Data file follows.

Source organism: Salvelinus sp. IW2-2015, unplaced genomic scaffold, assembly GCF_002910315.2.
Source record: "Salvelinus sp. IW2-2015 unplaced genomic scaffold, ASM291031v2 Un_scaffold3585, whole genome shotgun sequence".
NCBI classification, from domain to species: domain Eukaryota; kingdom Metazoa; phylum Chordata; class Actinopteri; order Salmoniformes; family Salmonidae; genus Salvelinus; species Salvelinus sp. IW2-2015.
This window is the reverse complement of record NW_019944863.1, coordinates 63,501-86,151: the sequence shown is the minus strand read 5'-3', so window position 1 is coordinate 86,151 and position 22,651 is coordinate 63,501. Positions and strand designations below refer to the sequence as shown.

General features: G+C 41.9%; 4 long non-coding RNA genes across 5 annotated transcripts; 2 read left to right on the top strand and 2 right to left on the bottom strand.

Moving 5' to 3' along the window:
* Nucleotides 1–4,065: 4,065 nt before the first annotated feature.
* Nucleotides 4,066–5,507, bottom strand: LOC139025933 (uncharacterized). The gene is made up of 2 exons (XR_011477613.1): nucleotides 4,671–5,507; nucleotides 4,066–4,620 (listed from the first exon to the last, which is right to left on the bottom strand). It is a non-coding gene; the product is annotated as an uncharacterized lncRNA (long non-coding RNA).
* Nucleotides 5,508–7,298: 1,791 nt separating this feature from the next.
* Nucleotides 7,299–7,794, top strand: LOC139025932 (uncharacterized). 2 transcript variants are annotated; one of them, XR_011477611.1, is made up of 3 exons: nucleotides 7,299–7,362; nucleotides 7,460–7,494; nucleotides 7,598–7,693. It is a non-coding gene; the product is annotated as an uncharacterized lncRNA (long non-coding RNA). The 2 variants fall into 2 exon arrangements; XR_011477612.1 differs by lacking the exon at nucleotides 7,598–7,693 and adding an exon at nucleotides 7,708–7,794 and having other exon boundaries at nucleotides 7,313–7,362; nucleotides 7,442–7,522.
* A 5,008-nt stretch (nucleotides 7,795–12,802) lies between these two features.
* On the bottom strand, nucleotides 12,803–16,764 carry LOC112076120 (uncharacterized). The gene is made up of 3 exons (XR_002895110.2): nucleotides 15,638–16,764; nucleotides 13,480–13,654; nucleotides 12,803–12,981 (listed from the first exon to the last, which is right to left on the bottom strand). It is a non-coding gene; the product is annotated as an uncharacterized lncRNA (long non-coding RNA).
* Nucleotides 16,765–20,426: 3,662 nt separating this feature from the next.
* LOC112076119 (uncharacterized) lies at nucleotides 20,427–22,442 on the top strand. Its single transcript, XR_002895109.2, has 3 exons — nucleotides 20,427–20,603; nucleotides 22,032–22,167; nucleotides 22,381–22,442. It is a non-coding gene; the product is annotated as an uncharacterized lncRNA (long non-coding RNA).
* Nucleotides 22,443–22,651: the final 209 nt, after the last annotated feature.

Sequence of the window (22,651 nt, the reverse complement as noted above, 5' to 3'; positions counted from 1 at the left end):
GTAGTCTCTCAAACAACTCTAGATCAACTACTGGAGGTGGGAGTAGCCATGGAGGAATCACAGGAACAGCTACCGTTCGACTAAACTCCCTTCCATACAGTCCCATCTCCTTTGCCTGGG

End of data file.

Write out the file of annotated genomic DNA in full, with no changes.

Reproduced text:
Source organism: Salvelinus sp. IW2-2015, unplaced genomic scaffold, assembly GCF_002910315.2.
Source record: "Salvelinus sp. IW2-2015 unplaced genomic scaffold, ASM291031v2 Un_scaffold3585, whole genome shotgun sequence".
NCBI classification, from domain to species: domain Eukaryota; kingdom Metazoa; phylum Chordata; class Actinopteri; order Salmoniformes; family Salmonidae; genus Salvelinus; species Salvelinus sp. IW2-2015.
This window is the reverse complement of record NW_019944863.1, coordinates 63,501-86,151: the sequence shown is the minus strand read 5'-3', so window position 1 is coordinate 86,151 and position 22,651 is coordinate 63,501. Positions and strand designations below refer to the sequence as shown.

General features: G+C 41.9%; 4 long non-coding RNA genes across 5 annotated transcripts; 2 read left to right on the top strand and 2 right to left on the bottom strand.

Moving 5' to 3' along the window:
* Nucleotides 1–4,065: 4,065 nt before the first annotated feature.
* Nucleotides 4,066–5,507, bottom strand: LOC139025933 (uncharacterized). The gene is made up of 2 exons (XR_011477613.1): nucleotides 4,671–5,507; nucleotides 4,066–4,620 (listed from the first exon to the last, which is right to left on the bottom strand). It is a non-coding gene; the product is annotated as an uncharacterized lncRNA (long non-coding RNA).
* Nucleotides 5,508–7,298: 1,791 nt separating this feature from the next.
* Nucleotides 7,299–7,794, top strand: LOC139025932 (uncharacterized). 2 transcript variants are annotated; one of them, XR_011477611.1, is made up of 3 exons: nucleotides 7,299–7,362; nucleotides 7,460–7,494; nucleotides 7,598–7,693. It is a non-coding gene; the product is annotated as an uncharacterized lncRNA (long non-coding RNA). The 2 variants fall into 2 exon arrangements; XR_011477612.1 differs by lacking the exon at nucleotides 7,598–7,693 and adding an exon at nucleotides 7,708–7,794 and having other exon boundaries at nucleotides 7,313–7,362; nucleotides 7,442–7,522.
* A 5,008-nt stretch (nucleotides 7,795–12,802) lies between these two features.
* On the bottom strand, nucleotides 12,803–16,764 carry LOC112076120 (uncharacterized). The gene is made up of 3 exons (XR_002895110.2): nucleotides 15,638–16,764; nucleotides 13,480–13,654; nucleotides 12,803–12,981 (listed from the first exon to the last, which is right to left on the bottom strand). It is a non-coding gene; the product is annotated as an uncharacterized lncRNA (long non-coding RNA).
* Nucleotides 16,765–20,426: 3,662 nt separating this feature from the next.
* LOC112076119 (uncharacterized) lies at nucleotides 20,427–22,442 on the top strand. Its single transcript, XR_002895109.2, has 3 exons — nucleotides 20,427–20,603; nucleotides 22,032–22,167; nucleotides 22,381–22,442. It is a non-coding gene; the product is annotated as an uncharacterized lncRNA (long non-coding RNA).
* Nucleotides 22,443–22,651: the final 209 nt, after the last annotated feature.

Sequence of the window (22,651 nt, the reverse complement as noted above, 5' to 3'; positions counted from 1 at the left end):
GTAGTCTCTCAAACAACTCTAGATCAACTACTGGAGGTGGGAGTAGCCATGGAGGAATCACAGGAACAGCTACCGTTCGACTAAACTCCCTTCCATACAGTCCCATCTCCTTTGCCTGGG